The trial judge handling the Aaron Hernandez murder trial has ruled that the jurors in the case can watch the Super Bowl. Apparently, the jurors are suppose to walk out of the room if they hear any mention of Hernandez's name during the game.
The article below discusses the daily existence of the sequestered jurors in the John Goodman trial. I have previously blogged about this case here.
The title of this blog post is "Life as a Sequestered Juror" but it also could have been entitled "Jurors Under Hotel Arrest." According to the article, it cost $65,000 to sequester the Goodman jurors, which was a lot less expensive than the $361,000 Casey Anthony sequestration. Although the Goodman jurors were sequestered on a resort, it did not appear as though they were on any real vacation.
The judge in the Zimmerman murder trial has shifted course and has now decided to sequester the jurors.
The Florida judge presiding over George Zimmerman's murder trial reversed herself today and announced that the jurors will be sequestered for the trial.
"The parties have, both sides have, stipulated that this trial will last between two and four weeks," Judge Debra Nelson said. "Based upon that approximate stipulation, I will be sequestering the jury."
Earlier the judge had ruled that the six-member jury and four alternates would be anonymous, but declined to have them sequestered.
In February 2012, Zimmerman, a neighborhood watchman in Sanford, Fla., shot and killed 17-year-old Trayvon Martin after a confrontation in the dark. Zimmerman has said he shot the black teen, who he said had been acting "suspiciously," in self-defense.
The racially charged case has attracted national attention.
Jurors are rarely sequestered, isolated by the court away from their families and their homes, for a second degree murder trial. But suspicious testimony by potential jurors this week has triggered fear of a tainted jury pool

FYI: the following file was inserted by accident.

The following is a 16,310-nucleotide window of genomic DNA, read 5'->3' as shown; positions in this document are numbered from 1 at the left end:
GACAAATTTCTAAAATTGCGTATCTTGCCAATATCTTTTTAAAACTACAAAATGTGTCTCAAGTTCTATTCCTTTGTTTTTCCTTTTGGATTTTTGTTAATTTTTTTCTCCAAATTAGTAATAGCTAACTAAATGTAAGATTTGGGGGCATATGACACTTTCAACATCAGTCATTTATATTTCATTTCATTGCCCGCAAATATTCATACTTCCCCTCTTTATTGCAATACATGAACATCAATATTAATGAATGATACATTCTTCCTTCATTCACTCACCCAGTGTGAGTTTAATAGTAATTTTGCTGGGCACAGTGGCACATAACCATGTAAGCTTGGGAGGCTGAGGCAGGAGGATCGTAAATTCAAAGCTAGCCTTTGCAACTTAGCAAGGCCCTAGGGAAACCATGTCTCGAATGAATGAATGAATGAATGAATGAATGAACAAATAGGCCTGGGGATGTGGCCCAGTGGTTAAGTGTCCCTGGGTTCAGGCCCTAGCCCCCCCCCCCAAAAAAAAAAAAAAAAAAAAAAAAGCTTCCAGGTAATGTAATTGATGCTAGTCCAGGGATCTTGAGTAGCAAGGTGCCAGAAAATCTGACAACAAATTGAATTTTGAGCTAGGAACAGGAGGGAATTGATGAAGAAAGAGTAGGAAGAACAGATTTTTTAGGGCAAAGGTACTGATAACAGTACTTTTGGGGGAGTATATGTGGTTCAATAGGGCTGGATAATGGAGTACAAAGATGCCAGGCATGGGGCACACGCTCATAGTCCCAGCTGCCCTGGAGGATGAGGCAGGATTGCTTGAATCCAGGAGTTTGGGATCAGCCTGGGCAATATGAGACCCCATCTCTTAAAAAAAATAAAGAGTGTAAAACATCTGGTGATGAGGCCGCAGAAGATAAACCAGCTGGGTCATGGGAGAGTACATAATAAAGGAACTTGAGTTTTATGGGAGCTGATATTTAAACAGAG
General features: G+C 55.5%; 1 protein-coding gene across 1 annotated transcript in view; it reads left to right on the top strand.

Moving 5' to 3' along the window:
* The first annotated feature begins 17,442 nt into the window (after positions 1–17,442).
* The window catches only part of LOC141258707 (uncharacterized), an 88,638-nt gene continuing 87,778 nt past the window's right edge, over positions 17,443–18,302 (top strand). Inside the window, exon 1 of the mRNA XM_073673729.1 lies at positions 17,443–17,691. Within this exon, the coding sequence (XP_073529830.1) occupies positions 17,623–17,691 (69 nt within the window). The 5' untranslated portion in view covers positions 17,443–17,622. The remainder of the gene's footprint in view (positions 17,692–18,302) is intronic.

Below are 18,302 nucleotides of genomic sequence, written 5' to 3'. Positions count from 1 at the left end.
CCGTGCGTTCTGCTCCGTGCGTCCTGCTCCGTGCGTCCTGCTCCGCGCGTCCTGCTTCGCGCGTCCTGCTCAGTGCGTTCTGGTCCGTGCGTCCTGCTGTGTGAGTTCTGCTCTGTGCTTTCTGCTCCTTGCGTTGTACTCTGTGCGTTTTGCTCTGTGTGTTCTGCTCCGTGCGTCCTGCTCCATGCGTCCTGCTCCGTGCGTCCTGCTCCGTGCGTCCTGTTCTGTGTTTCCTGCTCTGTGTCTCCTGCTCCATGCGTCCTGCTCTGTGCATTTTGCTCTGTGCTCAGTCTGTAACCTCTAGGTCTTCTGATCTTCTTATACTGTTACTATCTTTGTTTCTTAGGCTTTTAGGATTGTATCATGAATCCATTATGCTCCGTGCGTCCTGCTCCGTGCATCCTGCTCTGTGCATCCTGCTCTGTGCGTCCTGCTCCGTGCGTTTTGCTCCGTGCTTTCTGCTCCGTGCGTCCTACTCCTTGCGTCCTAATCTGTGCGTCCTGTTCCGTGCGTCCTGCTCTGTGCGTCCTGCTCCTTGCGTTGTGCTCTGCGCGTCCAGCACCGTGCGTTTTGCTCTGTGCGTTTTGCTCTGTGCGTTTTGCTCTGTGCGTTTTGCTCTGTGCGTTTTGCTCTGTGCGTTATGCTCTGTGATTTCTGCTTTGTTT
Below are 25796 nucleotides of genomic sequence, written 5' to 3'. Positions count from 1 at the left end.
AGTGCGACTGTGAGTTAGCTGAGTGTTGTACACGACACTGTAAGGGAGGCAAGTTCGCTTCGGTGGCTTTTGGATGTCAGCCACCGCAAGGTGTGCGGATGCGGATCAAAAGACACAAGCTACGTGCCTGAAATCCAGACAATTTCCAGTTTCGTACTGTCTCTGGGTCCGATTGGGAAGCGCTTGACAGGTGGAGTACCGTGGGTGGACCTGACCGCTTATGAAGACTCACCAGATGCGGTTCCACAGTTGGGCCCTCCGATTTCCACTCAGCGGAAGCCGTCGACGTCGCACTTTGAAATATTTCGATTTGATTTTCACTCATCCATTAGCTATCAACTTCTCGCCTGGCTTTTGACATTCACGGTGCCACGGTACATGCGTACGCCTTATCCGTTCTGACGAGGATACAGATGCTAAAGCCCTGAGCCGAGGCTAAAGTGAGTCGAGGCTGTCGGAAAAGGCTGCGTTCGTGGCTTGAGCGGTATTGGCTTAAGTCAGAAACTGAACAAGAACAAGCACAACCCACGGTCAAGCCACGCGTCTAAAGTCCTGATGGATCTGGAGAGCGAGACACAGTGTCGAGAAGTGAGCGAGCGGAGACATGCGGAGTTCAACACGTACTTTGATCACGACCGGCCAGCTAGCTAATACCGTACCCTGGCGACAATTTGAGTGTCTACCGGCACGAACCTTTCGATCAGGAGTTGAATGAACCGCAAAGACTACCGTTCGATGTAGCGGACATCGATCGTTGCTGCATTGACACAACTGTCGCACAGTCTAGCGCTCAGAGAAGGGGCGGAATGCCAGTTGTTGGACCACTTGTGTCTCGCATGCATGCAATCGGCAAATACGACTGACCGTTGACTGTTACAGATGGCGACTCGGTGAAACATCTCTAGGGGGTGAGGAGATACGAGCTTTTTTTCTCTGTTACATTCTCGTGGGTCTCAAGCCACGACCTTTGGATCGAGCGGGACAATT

The doctor charged in Michael Jackson's death has asked a judge to sequester jurors in the physician's upcoming involuntary manslaughter trial, citing coverage of the Casey Anthony case and the threat of information leaks posed by Twitter and Facebook use...to continue reading this story go here.
If the prosecutors handling the Casey Anthony murder trial have their way Lifetime and Lifetime Movie Network will be removed from the approved list of channels that jurors can watch during the trial and deliberations. Yesterday, the judge handling the case issued an approved list of TV channels that the sequestered jury would be able to watch. The state, however, objected to Lifetime and Lifetime Movie Network. This objection may be withdrawn if the prosecution can see the programming schedule for the channels for the months of May, June and July.
In addition to regulating what channels jurors can watch, the trial judge might want to provide jurors with the most recent version of the Ohio Jury Instructions regarding the influence of law related television programs.
3. WARNING ON OUTSIDE INFLUENCE. The effort to exclude misleading outside influences information also puts a limit on getting legal information from television entertainment. This would apply to popular TV shows such as Law and Order, Boston Legal, Judge Judy, older shows like L.A. Law, Perry Mason, or Matlock, and any other fictional show dealing with the legal system. In addition, this would apply to shows such as CSI and NCIS, which present the use of scientific procedures to resolve criminal investigations. These and other similar shows may leave you with an improper preconceived idea about the legal system. As far as this case is concerned, you are not prohibited from watching such shows. However, there are many reasons why you cannot rely on TV legal programs, including the fact that these shows: (1) are not subject to the rules of evidence and legal safeguards that apply in this courtroom, and (2) are works of fiction that present unrealistic situations for dramatic effect. While entertaining, TV legal dramas condense,distort, or even ignore many procedures that take place in real cases and real courtrooms. No matter how convincing they try to be, these shows simply cannot depict the reality of an actual trial or investigation. You must put aside anything you think you know about the legal system that you saw on TV.